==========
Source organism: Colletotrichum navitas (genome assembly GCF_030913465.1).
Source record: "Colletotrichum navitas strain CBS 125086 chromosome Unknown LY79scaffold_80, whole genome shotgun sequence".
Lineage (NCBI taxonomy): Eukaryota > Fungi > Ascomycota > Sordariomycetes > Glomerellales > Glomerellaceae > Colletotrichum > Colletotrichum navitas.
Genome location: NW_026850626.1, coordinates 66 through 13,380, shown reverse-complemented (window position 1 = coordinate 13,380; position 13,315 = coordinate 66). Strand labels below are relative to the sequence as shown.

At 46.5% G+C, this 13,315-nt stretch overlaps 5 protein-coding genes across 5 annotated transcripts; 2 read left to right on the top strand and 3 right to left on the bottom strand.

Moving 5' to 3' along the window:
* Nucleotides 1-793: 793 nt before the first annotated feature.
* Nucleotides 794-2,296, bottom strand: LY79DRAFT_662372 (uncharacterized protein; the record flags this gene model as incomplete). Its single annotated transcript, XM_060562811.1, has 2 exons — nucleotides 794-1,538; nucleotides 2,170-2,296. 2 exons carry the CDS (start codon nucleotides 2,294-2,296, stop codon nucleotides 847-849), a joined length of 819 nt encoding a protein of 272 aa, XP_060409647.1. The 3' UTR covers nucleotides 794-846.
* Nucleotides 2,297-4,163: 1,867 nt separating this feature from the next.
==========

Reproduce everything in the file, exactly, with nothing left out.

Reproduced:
Source organism: Colletotrichum navitas (genome assembly GCF_030913465.1).
Source record: "Colletotrichum navitas strain CBS 125086 chromosome Unknown LY79scaffold_80, whole genome shotgun sequence".
Lineage (NCBI taxonomy): Eukaryota > Fungi > Ascomycota > Sordariomycetes > Glomerellales > Glomerellaceae > Colletotrichum > Colletotrichum navitas.
Genome location: NW_026850626.1, coordinates 66 through 13,380, shown reverse-complemented (window position 1 = coordinate 13,380; position 13,315 = coordinate 66). Strand labels below are relative to the sequence as shown.

At 46.5% G+C, this 13,315-nt stretch overlaps 5 protein-coding genes across 5 annotated transcripts; 2 read left to right on the top strand and 3 right to left on the bottom strand.

Moving 5' to 3' along the window:
* Nucleotides 1-793: 793 nt before the first annotated feature.
* Nucleotides 794-2,296, bottom strand: LY79DRAFT_662372 (uncharacterized protein; the record flags this gene model as incomplete). Its single annotated transcript, XM_060562811.1, has 2 exons — nucleotides 794-1,538; nucleotides 2,170-2,296. 2 exons carry the CDS (start codon nucleotides 2,294-2,296, stop codon nucleotides 847-849), a joined length of 819 nt encoding a protein of 272 aa, XP_060409647.1. The 3' UTR covers nucleotides 794-846.
* Nucleotides 2,297-4,163: 1,867 nt separating this feature from the next.